What do you do when you can't hold a job because of AIDS? Disability insurance pays you regularly when you can't work because of illness or injury. One government-funded option is through Social Security.
What Is Social Security Disability Insurance (SSDI)?
You probably think of Social Security as a federal retirement program. But it also provides disability benefits.
You may qualify for SSDI if:
- You've worked and paid Social Security taxes.
- You've worked at least 5 of the 10 years before you became disabled (maybe fewer if you're younger).
- You can't do any job, not just the one you had.
- You've been disabled for at least 5 months.
- You expect your situation to last for 12 months or longer, or to result in death.
How much you get paid depends on what your salary was and how long you've been covered under Social Security. The amount can go down based on payments you get from other programs, like disability insurance your employer pays for, or a private program that you pay for.
Qualifying for SSDI
To receive SSDI benefits, you must show that you have AIDS as well as a disability.
You must have laboratory evidence of HIV infection, and at least one infection people with AIDS commonly get. A low CD4 count (a CD4 count measures the numbers of the type of immune system cells attacked by HIV) alone isn't enough.
Your symptoms, illness, or treatment side effects must be severe. You'll have to prove that they make it very hard for you to:
- Do everyday activities, like taking public transportation, cleaning your house, or paying bills
- Interact socially and communicate effectively
- Concentrate on, stick to, or keep up with tasks to complete them in a timely way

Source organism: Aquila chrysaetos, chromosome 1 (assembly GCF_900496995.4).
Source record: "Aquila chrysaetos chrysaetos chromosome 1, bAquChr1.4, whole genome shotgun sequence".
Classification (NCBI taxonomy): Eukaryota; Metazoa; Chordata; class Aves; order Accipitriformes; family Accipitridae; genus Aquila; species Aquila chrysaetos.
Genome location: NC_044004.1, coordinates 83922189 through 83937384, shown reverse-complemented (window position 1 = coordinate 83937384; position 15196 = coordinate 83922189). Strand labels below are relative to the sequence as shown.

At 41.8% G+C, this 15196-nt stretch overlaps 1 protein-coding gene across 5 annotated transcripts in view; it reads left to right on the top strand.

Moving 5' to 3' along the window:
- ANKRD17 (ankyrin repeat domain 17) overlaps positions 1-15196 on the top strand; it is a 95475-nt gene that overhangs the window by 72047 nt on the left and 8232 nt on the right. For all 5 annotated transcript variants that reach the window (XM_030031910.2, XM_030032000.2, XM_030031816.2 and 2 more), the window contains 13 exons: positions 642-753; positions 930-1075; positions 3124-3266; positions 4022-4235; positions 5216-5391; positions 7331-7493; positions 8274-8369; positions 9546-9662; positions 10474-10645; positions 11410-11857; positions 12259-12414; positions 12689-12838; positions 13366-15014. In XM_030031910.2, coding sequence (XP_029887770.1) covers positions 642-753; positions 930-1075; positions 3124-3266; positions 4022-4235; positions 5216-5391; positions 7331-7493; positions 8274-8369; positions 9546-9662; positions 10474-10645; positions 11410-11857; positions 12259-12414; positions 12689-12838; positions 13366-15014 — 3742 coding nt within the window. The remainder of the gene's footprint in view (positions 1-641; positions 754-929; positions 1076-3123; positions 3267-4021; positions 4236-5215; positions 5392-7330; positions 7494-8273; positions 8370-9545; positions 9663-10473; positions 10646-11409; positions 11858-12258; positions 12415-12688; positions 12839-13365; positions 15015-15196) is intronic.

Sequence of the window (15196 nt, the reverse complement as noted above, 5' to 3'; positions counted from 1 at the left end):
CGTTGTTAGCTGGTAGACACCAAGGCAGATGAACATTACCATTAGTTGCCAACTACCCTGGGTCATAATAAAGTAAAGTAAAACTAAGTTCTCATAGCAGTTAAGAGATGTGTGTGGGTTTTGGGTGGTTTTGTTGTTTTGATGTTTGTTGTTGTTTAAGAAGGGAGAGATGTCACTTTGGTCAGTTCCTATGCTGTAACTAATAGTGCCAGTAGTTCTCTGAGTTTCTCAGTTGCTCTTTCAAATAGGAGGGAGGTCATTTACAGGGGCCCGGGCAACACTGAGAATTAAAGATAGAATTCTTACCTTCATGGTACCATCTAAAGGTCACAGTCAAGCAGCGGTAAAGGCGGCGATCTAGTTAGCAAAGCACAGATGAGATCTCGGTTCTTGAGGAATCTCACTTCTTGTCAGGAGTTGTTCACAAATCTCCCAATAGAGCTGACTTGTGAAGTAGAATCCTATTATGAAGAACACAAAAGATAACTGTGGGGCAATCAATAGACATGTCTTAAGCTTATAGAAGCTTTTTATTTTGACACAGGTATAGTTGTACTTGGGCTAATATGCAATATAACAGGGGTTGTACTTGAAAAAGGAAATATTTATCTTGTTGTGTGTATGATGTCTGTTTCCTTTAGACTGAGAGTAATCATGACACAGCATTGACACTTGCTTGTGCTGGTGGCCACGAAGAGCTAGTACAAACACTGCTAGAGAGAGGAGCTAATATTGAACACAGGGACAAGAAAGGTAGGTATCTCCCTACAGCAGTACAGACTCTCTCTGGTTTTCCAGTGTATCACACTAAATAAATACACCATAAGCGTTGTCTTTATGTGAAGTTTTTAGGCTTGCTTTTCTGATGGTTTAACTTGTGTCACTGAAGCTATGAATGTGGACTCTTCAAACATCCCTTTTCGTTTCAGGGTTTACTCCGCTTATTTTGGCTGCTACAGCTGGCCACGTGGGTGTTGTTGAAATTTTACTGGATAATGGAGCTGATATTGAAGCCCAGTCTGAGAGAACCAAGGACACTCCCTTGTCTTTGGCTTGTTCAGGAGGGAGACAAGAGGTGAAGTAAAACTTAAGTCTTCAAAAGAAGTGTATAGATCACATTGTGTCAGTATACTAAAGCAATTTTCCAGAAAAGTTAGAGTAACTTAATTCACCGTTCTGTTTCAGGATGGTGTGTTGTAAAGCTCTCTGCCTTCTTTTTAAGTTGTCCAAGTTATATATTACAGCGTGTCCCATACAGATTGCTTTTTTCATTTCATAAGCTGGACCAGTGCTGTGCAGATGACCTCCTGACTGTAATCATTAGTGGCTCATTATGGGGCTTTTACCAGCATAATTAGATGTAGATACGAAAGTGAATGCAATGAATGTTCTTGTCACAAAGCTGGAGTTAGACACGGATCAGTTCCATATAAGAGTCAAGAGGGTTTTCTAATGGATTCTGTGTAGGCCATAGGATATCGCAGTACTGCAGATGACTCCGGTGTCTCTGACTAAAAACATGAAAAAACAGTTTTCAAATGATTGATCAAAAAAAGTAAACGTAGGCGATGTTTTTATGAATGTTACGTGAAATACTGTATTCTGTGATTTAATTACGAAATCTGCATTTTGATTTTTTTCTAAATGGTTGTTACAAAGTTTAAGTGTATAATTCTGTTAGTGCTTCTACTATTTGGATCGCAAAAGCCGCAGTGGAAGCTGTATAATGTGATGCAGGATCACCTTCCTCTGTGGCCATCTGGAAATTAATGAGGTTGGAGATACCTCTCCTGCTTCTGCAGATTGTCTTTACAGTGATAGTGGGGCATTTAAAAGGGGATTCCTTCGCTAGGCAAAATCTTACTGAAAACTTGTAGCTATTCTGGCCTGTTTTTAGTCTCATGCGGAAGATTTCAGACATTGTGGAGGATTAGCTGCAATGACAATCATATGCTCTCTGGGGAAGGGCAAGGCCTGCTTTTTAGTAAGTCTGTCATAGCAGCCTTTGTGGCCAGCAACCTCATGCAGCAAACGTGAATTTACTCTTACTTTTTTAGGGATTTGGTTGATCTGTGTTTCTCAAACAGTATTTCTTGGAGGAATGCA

You must consistently report and document what gets in the way of day-to-day living. You should write down symptoms between doctor appointments. Tell your doctor about all the symptoms that limit you, like:
- Tiredness that forces you to take naps
- Incontinence that makes it hard for you to leave your house
Tips for a Successful Claim
It's a good idea to seek legal advice when you apply for Social Security Disability. Unfortunately, the legal and medical definitions of "disability" don't always match. Also, what it takes to win benefits claims often doesn't make sense either to doctors or to someone living with HIV.
The words your doctor uses on a medical chart may have a very different meaning in the law. For example, to a doctor, "HIV stable" may simply show there's been no change in how you're doing. But a mediator may think "stable" means you're doing OK and don't have a disability.
Typically, doctors don't make notes about things you're unable to do. But you'll need this information to win a claim.
Many folks emphasize the "good days" when they see their doctors. Or you may stop mentioning symptoms that you've had for a long time. This can make getting benefits more difficult.
You might feel reluctant to talk about your HIV and your disability and to ask for help. Remember, though, that you aren't burdening your doctor or the Social Security system. The benefit is there to be used, and this is how the process works.
You may be entitled to both SSDI and Supplemental Security Income (SSI) -- another federal program -- if your Social Security benefits are low and you have very limited income and resources.
After 24 months of receiving SSDI, you'll also qualify for Medicare benefits. This helps pay for things like:
For more information about federal benefits, call the Social Security Administration at 800-772-1213 or check their website.
A local AIDS organization may be able to give you advice or put you in touch with someone to help file your claim. For legal advice, you can also try:
- Your local legal aid society
- The bar association in your county
- The National Organization of Social Security Claimants' Representatives